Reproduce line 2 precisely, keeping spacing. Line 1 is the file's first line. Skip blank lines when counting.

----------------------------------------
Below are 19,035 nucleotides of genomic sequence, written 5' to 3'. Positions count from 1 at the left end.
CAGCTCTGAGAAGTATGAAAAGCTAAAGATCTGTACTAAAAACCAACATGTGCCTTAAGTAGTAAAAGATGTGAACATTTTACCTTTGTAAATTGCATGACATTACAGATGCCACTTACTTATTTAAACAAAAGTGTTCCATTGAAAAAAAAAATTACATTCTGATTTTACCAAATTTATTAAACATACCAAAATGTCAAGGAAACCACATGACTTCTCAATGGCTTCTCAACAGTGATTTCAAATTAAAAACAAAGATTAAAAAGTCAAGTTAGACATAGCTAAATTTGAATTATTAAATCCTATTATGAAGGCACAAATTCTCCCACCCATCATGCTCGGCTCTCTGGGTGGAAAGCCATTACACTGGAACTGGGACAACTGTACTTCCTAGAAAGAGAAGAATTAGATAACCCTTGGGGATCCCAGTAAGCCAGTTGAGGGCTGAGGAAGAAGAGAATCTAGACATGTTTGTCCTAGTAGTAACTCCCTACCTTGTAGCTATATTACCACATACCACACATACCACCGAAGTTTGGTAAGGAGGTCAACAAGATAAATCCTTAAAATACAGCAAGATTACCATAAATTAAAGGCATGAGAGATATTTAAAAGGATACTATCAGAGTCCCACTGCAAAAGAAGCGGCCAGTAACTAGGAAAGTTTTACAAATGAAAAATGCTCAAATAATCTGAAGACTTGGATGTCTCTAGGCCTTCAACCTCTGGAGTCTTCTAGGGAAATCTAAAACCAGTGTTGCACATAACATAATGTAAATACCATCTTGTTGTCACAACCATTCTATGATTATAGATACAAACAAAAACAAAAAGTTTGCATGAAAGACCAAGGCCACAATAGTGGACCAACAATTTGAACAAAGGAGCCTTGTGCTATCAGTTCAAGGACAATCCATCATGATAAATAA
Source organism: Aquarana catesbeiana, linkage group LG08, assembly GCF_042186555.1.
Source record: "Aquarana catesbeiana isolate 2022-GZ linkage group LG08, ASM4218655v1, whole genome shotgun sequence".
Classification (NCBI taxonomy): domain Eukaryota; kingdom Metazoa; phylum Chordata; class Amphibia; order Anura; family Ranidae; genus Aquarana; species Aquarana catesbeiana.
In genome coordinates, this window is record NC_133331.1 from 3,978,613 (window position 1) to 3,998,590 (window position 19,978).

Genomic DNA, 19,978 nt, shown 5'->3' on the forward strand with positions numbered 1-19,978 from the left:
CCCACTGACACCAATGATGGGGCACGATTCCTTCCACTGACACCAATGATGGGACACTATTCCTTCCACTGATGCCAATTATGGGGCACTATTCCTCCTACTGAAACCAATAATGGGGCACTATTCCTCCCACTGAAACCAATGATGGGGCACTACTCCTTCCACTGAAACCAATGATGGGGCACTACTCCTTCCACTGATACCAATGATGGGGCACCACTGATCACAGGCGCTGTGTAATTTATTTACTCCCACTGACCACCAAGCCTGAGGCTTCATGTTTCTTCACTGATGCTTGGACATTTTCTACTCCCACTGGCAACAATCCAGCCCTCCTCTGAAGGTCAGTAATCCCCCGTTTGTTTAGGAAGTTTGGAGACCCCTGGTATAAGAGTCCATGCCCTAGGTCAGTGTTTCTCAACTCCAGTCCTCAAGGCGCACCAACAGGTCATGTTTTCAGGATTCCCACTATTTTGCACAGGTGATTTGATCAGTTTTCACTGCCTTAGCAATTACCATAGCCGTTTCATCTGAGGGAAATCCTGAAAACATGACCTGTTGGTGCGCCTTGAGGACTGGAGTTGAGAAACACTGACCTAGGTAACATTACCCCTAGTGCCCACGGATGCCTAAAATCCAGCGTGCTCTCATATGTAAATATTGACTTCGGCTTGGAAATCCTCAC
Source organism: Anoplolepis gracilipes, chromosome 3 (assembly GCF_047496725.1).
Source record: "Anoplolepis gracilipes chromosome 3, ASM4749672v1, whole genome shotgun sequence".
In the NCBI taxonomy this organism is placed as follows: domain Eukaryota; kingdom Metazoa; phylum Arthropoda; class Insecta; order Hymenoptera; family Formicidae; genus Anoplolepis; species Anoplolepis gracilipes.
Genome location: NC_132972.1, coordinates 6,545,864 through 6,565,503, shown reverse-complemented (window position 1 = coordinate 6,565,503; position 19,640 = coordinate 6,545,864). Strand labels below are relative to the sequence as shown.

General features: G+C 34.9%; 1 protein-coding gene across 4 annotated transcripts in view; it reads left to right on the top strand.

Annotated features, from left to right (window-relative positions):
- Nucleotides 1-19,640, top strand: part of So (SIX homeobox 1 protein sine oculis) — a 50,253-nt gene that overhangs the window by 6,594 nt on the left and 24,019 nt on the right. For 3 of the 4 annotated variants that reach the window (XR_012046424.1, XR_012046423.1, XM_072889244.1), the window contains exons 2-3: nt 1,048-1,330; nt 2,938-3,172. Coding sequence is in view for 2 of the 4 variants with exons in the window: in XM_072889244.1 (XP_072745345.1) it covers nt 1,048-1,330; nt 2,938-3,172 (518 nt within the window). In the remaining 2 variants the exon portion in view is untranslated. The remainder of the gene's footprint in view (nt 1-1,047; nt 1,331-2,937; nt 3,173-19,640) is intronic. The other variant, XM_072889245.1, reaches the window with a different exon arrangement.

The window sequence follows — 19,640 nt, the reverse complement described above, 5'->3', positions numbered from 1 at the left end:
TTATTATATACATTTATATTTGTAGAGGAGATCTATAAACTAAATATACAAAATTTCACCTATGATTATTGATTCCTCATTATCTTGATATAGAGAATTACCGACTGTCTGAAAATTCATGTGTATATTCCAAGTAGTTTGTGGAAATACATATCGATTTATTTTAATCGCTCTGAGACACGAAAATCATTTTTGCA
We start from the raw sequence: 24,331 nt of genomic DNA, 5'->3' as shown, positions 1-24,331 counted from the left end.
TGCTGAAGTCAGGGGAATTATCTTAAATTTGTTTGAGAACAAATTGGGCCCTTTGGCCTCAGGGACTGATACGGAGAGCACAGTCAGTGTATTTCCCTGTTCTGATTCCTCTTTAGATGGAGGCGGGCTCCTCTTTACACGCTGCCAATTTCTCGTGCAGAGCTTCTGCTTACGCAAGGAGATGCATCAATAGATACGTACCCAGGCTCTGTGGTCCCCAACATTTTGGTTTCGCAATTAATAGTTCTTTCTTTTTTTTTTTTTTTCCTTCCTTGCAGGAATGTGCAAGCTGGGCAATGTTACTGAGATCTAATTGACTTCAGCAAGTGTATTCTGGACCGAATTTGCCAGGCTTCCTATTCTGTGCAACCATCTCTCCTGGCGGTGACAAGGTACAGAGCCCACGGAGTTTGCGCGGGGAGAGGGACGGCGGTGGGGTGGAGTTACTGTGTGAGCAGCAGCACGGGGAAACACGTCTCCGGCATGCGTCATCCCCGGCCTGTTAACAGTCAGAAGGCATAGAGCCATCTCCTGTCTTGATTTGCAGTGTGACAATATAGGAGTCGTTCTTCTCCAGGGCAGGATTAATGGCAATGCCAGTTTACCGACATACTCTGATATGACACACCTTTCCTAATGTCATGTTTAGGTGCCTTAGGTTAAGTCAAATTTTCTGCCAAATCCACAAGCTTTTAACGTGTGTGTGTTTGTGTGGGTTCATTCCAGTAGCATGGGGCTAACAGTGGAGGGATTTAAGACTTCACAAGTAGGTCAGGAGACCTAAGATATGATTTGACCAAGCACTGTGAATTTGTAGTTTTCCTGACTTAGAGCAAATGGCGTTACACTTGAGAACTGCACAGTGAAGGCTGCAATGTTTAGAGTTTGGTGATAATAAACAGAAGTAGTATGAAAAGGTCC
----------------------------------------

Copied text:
CAGCTCTGAGAAGTATGAAAAGCTAAAGATCTGTACTAAAAACCAACATGTGCCTTAAGTAGTAAAAGATGTGAACATTTTACCTTTGTAAATTGCATGACATTACAGATGCCACTTACTTATTTAAACAAAAGTGTTCCATTGAAAAAAAAAATTACATTCTGATTTTACCAAATTTATTAAACATACCAAAATGTCAAGGAAACCACATGACTTCTCAATGGCTTCTCAACAGTGATTTCAAATTAAAAACAAAGATTAAAAAGTCAAGTTAGACATAGCTAAATTTGAATTATTAAATCCTATTATGAAGGCACAAATTCTCCCACCCATCATGCTCGGCTCTCTGGGTGGAAAGCCATTACACTGGAACTGGGACAACTGTACTTCCTAGAAAGAGAAGAATTAGATAACCCTTGGGGATCCCAGTAAGCCAGTTGAGGGCTGAGGAAGAAGAGAATCTAGACATGTTTGTCCTAGTAGTAACTCCCTACCTTGTAGCTATATTACCACATACCACACATACCACCGAAGTTTGGTAAGGAGGTCAACAAGATAAATCCTTAAAATACAGCAAGATTACCATAAATTAAAGGCATGAGAGATATTTAAAAGGATACTATCAGAGTCCCACTGCAAAAGAAGCGGCCAGTAACTAGGAAAGTTTTACAAATGAAAAATGCTCAAATAATCTGAAGACTTGGATGTCTCTAGGCCTTCAACCTCTGGAGTCTTCTAGGGAAATCTAAAACCAGTGTTGCACATAACATAATGTAAATACCATCTTGTTGTCACAACCATTCTATGATTATAGATACAAACAAAAACAAAAAGTTTGCATGAAAGACCAAGGCCACAATAGTGGACCAACAATTTGAACAAAGGAGCCTTGTGCTATCAGTTCAAGGACAATCCATCATGATAAATAA